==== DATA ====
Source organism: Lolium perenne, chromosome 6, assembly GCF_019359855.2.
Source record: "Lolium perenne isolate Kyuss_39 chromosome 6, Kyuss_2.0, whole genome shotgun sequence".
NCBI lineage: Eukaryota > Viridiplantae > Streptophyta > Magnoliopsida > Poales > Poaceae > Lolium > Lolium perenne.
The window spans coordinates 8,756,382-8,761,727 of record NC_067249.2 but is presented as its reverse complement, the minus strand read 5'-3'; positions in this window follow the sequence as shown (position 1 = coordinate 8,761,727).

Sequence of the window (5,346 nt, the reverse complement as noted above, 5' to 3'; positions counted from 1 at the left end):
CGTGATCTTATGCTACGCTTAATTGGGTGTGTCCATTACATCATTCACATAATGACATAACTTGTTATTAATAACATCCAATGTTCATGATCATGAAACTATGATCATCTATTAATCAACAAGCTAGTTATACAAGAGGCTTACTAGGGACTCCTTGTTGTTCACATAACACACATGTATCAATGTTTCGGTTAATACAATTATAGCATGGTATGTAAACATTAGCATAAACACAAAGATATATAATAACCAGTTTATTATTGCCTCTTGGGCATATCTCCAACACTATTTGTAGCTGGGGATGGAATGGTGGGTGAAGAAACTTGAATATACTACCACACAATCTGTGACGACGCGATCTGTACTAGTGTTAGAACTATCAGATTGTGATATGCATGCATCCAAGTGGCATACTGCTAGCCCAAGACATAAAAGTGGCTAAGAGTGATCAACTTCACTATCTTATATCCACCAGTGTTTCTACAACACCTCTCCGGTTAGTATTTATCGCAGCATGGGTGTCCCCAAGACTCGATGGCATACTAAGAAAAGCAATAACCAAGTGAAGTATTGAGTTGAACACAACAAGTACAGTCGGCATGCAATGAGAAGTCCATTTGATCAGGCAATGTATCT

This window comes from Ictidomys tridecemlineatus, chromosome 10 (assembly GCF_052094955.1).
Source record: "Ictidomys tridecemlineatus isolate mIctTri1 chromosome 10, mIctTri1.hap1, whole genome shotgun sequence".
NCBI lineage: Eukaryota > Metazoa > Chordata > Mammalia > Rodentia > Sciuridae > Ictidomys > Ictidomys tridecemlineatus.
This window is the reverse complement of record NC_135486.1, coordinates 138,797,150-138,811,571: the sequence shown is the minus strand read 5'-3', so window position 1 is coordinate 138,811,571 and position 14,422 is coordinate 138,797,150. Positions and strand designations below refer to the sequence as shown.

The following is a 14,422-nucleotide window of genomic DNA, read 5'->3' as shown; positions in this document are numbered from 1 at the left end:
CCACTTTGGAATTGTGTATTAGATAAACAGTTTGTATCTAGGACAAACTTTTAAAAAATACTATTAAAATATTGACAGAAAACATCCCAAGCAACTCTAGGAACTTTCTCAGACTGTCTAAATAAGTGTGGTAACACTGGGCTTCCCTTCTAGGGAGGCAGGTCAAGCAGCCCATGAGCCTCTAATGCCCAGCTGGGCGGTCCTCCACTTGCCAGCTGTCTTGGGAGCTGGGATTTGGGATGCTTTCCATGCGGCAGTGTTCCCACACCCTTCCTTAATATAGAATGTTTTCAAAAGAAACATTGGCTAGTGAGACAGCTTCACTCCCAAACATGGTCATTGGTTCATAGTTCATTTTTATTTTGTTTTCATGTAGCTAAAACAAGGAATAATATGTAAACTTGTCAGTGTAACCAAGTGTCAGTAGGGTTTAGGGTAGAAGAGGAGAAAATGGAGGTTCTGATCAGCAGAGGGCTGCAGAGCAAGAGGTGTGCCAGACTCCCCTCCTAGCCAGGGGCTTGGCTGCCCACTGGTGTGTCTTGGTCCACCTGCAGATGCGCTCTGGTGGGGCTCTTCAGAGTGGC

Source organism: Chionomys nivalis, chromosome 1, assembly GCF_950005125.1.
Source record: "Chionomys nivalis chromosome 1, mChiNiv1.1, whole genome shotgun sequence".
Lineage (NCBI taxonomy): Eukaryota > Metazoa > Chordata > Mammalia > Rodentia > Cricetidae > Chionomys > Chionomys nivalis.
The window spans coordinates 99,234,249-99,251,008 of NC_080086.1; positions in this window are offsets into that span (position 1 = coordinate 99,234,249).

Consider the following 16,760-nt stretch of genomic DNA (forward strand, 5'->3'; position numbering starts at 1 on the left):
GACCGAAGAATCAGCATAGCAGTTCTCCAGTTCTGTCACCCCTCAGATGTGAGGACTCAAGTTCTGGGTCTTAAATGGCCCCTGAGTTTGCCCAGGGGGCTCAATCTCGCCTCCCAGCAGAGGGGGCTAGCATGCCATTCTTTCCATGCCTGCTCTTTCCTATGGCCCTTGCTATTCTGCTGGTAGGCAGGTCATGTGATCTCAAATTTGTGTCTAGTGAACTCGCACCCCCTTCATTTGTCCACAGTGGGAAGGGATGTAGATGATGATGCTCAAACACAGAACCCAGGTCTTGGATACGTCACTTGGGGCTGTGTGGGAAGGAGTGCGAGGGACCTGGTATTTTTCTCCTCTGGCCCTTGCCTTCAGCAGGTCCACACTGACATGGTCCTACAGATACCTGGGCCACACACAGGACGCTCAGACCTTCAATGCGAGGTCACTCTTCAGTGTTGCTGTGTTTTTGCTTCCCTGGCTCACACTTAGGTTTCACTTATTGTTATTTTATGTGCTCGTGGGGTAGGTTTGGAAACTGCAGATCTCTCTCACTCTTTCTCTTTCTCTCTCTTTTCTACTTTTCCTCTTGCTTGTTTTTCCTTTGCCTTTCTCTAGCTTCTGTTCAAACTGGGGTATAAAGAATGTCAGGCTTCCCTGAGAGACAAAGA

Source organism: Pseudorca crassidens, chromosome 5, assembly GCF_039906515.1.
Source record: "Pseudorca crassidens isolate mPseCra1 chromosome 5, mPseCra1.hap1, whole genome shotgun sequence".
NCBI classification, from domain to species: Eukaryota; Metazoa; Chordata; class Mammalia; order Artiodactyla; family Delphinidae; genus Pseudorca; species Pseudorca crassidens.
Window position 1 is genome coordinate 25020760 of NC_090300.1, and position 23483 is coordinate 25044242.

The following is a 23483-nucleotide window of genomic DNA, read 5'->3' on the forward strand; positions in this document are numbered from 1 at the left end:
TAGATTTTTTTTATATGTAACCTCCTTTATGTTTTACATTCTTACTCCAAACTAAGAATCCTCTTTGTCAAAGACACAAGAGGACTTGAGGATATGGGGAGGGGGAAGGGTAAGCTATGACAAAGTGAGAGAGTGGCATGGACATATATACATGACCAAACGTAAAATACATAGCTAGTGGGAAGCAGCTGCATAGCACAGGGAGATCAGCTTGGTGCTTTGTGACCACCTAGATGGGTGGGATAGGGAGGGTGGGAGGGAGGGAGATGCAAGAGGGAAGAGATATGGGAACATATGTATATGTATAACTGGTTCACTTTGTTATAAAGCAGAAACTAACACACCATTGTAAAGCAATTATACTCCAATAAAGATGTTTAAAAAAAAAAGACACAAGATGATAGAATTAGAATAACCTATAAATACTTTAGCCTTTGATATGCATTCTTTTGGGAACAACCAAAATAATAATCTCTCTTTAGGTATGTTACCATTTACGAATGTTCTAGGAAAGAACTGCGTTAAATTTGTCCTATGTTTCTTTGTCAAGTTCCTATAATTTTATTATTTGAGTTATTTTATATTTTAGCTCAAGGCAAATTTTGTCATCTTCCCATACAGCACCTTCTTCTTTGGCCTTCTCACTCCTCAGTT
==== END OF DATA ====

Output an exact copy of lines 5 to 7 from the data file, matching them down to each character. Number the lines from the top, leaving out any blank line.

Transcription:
Sequence of the window (5,346 nt, the reverse complement as noted above, 5' to 3'; positions counted from 1 at the left end):
CGTGATCTTATGCTACGCTTAATTGGGTGTGTCCATTACATCATTCACATAATGACATAACTTGTTATTAATAACATCCAATGTTCATGATCATGAAACTATGATCATCTATTAATCAACAAGCTAGTTATACAAGAGGCTTACTAGGGACTCCTTGTTGTTCACATAACACACATGTATCAATGTTTCGGTTAATACAATTATAGCATGGTATGTAAACATTAGCATAAACACAAAGATATATAATAACCAGTTTATTATTGCCTCTTGGGCATATCTCCAACACTATTTGTAGCTGGGGATGGAATGGTGGGTGAAGAAACTTGAATATACTACCACACAATCTGTGACGACGCGATCTGTACTAGTGTTAGAACTATCAGATTGTGATATGCATGCATCCAAGTGGCATACTGCTAGCCCAAGACATAAAAGTGGCTAAGAGTGATCAACTTCACTATCTTATATCCACCAGTGTTTCTACAACACCTCTCCGGTTAGTATTTATCGCAGCATGGGTGTCCCCAAGACTCGATGGCATACTAAGAAAAGCAATAACCAAGTGAAGTATTGAGTTGAACACAACAAGTACAGTCGGCATGCAATGAGAAGTCCATTTGATCAGGCAATGTATCT

This window comes from Ictidomys tridecemlineatus, chromosome 10 (assembly GCF_052094955.1).